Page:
Did that for awhile and got burnt out on the scene, wound down my hustling and only did the occasional shoot when I felt really inspired, back in 2019. The pandemic hit in 2020, of course, and I stopped working with models for awhile but it was a long time coming. I needed a break. I thought I had quit for good; I had grown bitter about the community.

But still, I missed it. It was still a social outlet with fun, creative people, and I was feeling an itch to be creative visually again; so between outbreaks, I hired a pro art nude model and did another shoot this fall, which was great. Unfortunately, Omicron has meant I’ve suspended my portraiture work for the time being, but I’m keen to get back to it as soon as it’s safe again. I miss the light side of the culture. These are driven, creative people who love art and beauty – and often, cannabis.

This last spring I finally was able to upgrade my camera to my long-coveted full-frame. I now shoot with a Nikon D750. Photography is an expensive hobby, and the gear is only part of the expense – one of the things I burnt out on. Renting studios, traveling to Portland all the time. I loved many aspects of it but did I love it enough to spend what was essentially a decent side hustle income on it, precluding opportunities to travel or do other things with my time?

I digress; back to the photo. Gear is only secondary compared to what you do with it, how you use it, the composition you select. This was one of my favorite shoots from my intense years. I don’t want to get as intense as I had been in it; these days I just want to do a few shoots a year and only work with the same people, forming relationships to tell a series of portraiture work over time.

The model here is Devi, an Indian model from the Bay Area who goes by the moniker “Googlymonstor” on Instagram. I think this shot perfectly captures what I love about the art of body landscapes viewed with the female gaze. It’s probably one of my top five favorites from that whole five-year period; plus Devi herself was a wonderful person and a fun model to work with. This is why I plan to hire models a couple times a year, and collaborate with a few people the rest of the time. Shoots like this inspire me. Shoots like this remind me that a community is made up of people; some will bring you down, and some will inspire you to be the best artist you can be.

A collaboration with a model and photographer who are of similar abilities, vision and sensibilities is one of the purest artistic mediums out there. It won’t pay the rent, of the studio or your house. But sometimes capitalism alone cannot feed the soul. We need more than to just pay the bills. We need to survive, and then we need to live.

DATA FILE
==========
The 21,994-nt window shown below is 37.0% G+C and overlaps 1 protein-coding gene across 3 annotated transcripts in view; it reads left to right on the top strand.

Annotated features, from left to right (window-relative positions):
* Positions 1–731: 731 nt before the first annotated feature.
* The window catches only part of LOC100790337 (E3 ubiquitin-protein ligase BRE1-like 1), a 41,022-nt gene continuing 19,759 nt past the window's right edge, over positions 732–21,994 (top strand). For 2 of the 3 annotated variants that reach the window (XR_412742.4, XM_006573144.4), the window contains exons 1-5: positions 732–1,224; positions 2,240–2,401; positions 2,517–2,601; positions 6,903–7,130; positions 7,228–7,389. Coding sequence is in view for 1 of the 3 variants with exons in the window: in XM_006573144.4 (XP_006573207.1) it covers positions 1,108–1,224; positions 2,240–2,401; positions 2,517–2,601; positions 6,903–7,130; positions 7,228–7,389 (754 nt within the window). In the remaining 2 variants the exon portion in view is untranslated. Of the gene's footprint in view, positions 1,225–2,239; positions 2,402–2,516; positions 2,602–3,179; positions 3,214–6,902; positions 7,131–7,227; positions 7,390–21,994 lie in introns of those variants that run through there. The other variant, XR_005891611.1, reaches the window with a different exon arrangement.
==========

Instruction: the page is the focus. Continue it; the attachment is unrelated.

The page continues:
All natural light. Just shadows and curves. Nothing more to say.


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Bloganuary Day 10: Gratitudes

Image from Pixabay

Bloganuary Day 10 Prompt: What are five things you are grateful for today?

One: Exercise. I go lap swimming at my local city pool in the morning a couple times a week, I’m signed up for another beginning tennis class that starts tonight, I do yoga at home a couple times a week and I’ve been trying to get back into running and weight lifting, but haven’t been super consistent with that last one. I miss going to the gym but I don’t feel safe there just yet, but those other physical fitness activities are within my comfort zone. It gets me out of the house, helps my mental health as well as my physical health, and it gives me a social element.

Two: My health. My mental health has been pretty up and down the last couple years but hasn’t everybody’s? My physical health, however, is pretty good. I am grateful I’ve never had covid and am protected through vaccination and masking up when I go out indoors. I’m still fairly careful because I don’t want to get it or spread it to anyone else. I’m not afraid necessarily of getting it myself but I’d feel awful if I knew I had transmitted it to someone else. Aside from the usual aches, pains and insomnia, I’m pretty healthy and that’s something to be thankful for.

Three: My partner. Jim and I have been together for 14 years and I wouldn’t want to weather pandemic isolation with anyone else. He is my rock, goofy, a good listener, gives great advice and he is a wonderful cook.

Four: My house. I moved from a tiny, cramped apartment to a duplex with a yard just before the pandemic and I’m so happy we did. I have my own office and can shut the door, and we have a vegetable garden in the summer.

Five: My creativity. Staying home through the pandemic has made me realize what’s really important to me. Writing, playing music, doing crafts, are all things that make me happy, give me a creative outlet, intellectual stimulation, and help me escape to other worlds.


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Today’s publications

Image from Pixabay

I’ve published a weird gothic short story on my Ko-fi: The Vicious Sky This one’s free but tips are appreciated.

I’ve also published Episode Six of CRY WOLF, my werewolf crime drama with a dash of queer romance (with a love triangle forthcoming!) exclusively for $3 a month Patreon supporters. In another month or two I hope to start releasing it on Kindle Vella.